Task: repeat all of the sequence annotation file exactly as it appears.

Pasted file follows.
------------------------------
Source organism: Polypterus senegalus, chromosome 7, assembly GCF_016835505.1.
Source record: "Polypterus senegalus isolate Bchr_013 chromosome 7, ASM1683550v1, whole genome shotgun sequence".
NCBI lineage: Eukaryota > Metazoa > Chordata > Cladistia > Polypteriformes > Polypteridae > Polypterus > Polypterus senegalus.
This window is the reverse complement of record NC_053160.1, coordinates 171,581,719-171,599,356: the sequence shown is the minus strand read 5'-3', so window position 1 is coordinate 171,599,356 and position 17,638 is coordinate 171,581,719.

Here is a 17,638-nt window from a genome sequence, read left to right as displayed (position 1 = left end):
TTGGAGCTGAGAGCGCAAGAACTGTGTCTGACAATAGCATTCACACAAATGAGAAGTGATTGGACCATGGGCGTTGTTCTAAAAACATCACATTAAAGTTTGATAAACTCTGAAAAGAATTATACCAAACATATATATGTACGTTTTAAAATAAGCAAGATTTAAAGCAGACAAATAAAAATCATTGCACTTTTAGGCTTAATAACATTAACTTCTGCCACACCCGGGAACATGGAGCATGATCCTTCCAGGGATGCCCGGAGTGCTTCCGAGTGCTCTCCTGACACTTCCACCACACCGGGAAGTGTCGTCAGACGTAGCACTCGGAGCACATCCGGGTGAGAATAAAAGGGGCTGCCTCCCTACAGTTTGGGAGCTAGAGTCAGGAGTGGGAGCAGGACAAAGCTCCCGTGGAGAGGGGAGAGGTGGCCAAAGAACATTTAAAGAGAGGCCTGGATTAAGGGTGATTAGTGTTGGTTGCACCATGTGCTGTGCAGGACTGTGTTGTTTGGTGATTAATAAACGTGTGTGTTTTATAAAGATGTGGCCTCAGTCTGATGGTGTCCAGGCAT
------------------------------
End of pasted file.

Source organism: Polypterus senegalus, chromosome 7, assembly GCF_016835505.1.
Source record: "Polypterus senegalus isolate Bchr_013 chromosome 7, ASM1683550v1, whole genome shotgun sequence".
NCBI lineage: Eukaryota > Metazoa > Chordata > Cladistia > Polypteriformes > Polypteridae > Polypterus > Polypterus senegalus.
This window is the reverse complement of record NC_053160.1, coordinates 171,581,719-171,599,356: the sequence shown is the minus strand read 5'-3', so window position 1 is coordinate 171,599,356 and position 17,638 is coordinate 171,581,719.

Here is a 17,638-nt window from a genome sequence, read left to right as displayed (position 1 = left end):
TTGGAGCTGAGAGCGCAAGAACTGTGTCTGACAATAGCATTCACACAAATGAGAAGTGATTGGACCATGGGCGTTGTTCTAAAAACATCACATTAAAGTTTGATAAACTCTGAAAAGAATTATACCAAACATATATATGTACGTTTTAAAATAAGCAAGATTTAAAGCAGACAAATAAAAATCATTGCACTTTTAGGCTTAATAACATTAACTTCTGCCACACCCGGGAACATGGAGCATGATCCTTCCAGGGATGCCCGGAGTGCTTCCGAGTGCTCTCCTGACACTTCCACCACACCGGGAAGTGTCGTCAGACGTAGCACTCGGAGCACATCCGGGTGAGAATAAAAGGGGCTGCCTCCCTACAGTTTGGGAGCTAGAGTCAGGAGTGGGAGCAGGACAAAGCTCCCGTGGAGAGGGGAGAGGTGGCCAAAGAACATTTAAAGAGAGGCCTGGATTAAGGGTGATTAGTGTTGGTTGCACCATGTGCTGTGCAGGACTGTGTTGTTTGGTGATTAATAAACGTGTGTGTTTTATAAAGATGTGGCCTCAGTCTGATGGTGTCCAGGCAT